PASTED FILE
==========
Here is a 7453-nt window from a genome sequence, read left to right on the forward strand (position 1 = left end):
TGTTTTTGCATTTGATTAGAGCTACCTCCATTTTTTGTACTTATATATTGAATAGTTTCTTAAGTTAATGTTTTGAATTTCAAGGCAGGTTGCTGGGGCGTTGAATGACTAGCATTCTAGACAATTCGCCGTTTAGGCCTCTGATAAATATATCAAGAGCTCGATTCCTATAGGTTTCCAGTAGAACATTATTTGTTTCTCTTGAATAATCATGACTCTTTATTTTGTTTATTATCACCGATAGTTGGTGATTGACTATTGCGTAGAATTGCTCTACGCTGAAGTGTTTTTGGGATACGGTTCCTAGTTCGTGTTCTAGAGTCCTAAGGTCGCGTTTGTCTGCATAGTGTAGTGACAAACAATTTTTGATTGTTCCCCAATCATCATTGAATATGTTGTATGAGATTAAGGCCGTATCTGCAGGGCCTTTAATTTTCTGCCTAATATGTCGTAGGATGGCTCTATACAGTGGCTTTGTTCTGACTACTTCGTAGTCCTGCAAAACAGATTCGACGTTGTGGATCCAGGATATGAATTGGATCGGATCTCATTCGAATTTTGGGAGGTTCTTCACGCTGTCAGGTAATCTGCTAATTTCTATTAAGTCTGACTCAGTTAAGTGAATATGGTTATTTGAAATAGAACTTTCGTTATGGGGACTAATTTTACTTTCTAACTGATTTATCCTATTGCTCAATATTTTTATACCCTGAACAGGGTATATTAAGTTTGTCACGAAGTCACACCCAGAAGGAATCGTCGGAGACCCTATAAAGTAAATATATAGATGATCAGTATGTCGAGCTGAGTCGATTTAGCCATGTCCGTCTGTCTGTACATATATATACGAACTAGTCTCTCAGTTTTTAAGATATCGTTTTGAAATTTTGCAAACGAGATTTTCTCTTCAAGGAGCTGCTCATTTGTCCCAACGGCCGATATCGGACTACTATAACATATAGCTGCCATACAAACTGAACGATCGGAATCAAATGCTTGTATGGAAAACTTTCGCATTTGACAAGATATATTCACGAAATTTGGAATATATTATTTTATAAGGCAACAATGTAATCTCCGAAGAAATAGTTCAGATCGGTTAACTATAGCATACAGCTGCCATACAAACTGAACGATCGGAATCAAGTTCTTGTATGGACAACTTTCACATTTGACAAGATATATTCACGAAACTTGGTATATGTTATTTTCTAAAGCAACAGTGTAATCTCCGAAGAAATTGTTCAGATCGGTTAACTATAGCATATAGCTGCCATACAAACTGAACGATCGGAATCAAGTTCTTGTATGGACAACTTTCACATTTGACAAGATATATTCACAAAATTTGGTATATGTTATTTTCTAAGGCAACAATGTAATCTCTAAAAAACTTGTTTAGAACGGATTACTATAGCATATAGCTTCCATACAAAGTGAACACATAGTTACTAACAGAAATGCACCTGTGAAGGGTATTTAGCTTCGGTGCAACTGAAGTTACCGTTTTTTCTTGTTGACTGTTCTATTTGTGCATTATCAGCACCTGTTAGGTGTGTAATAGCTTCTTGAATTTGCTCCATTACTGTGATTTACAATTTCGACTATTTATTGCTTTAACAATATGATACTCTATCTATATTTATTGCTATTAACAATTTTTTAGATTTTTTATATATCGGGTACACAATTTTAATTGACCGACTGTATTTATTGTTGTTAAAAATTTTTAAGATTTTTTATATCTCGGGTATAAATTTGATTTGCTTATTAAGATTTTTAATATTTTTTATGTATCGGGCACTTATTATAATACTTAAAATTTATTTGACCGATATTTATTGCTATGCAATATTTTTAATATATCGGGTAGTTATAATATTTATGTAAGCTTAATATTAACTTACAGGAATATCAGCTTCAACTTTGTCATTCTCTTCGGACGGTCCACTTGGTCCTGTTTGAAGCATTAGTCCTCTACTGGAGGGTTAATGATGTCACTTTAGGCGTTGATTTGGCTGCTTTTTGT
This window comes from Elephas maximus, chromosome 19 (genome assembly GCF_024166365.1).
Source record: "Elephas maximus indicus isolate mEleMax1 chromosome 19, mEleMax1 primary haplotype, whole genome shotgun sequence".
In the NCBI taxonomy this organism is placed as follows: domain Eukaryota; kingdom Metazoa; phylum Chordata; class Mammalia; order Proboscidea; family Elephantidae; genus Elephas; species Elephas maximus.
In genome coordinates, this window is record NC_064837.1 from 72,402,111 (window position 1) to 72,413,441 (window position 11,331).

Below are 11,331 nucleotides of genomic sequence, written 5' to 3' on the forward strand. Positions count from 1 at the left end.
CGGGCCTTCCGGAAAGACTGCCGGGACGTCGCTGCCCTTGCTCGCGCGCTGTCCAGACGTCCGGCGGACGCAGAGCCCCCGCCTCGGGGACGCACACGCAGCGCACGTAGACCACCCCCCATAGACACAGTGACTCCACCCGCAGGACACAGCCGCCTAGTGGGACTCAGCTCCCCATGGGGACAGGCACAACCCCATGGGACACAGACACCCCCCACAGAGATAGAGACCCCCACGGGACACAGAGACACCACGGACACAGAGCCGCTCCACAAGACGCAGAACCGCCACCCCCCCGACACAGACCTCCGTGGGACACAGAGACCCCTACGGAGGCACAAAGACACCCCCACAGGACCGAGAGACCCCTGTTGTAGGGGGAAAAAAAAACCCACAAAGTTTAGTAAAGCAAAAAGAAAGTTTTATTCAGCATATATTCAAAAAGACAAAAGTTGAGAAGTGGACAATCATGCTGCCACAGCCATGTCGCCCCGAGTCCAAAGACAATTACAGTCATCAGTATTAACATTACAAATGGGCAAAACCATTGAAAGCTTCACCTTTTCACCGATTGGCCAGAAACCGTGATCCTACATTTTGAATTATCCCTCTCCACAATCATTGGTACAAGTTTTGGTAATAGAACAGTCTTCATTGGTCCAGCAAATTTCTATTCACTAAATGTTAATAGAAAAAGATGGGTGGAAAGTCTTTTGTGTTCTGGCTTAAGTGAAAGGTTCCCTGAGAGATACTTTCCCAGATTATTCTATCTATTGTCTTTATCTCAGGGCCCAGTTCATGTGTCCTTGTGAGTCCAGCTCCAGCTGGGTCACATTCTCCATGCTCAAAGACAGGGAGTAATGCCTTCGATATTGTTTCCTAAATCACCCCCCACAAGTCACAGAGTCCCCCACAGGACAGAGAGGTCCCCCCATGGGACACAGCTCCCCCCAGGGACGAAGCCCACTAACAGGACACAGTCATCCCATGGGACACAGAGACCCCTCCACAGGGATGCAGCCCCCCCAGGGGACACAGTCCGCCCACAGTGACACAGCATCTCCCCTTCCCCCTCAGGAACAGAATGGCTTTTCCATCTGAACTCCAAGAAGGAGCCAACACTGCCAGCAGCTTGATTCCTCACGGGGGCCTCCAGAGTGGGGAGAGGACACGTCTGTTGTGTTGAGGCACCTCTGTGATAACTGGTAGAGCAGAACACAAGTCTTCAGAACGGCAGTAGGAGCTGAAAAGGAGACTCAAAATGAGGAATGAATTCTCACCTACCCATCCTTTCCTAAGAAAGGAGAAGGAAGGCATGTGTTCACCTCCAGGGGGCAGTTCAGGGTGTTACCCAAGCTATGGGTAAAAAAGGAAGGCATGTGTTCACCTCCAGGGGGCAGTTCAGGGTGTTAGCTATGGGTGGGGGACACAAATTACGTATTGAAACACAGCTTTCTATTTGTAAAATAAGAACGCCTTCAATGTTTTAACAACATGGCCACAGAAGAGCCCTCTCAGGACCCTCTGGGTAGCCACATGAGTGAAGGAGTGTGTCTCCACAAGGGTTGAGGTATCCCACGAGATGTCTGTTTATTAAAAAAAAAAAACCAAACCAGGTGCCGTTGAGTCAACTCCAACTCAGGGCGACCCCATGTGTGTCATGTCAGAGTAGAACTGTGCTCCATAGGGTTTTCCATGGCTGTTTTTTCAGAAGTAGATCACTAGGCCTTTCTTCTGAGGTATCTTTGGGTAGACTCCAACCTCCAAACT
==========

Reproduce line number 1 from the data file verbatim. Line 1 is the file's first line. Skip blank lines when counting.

Here is a 7453-nt window from a genome sequence, read left to right on the forward strand (position 1 = left end):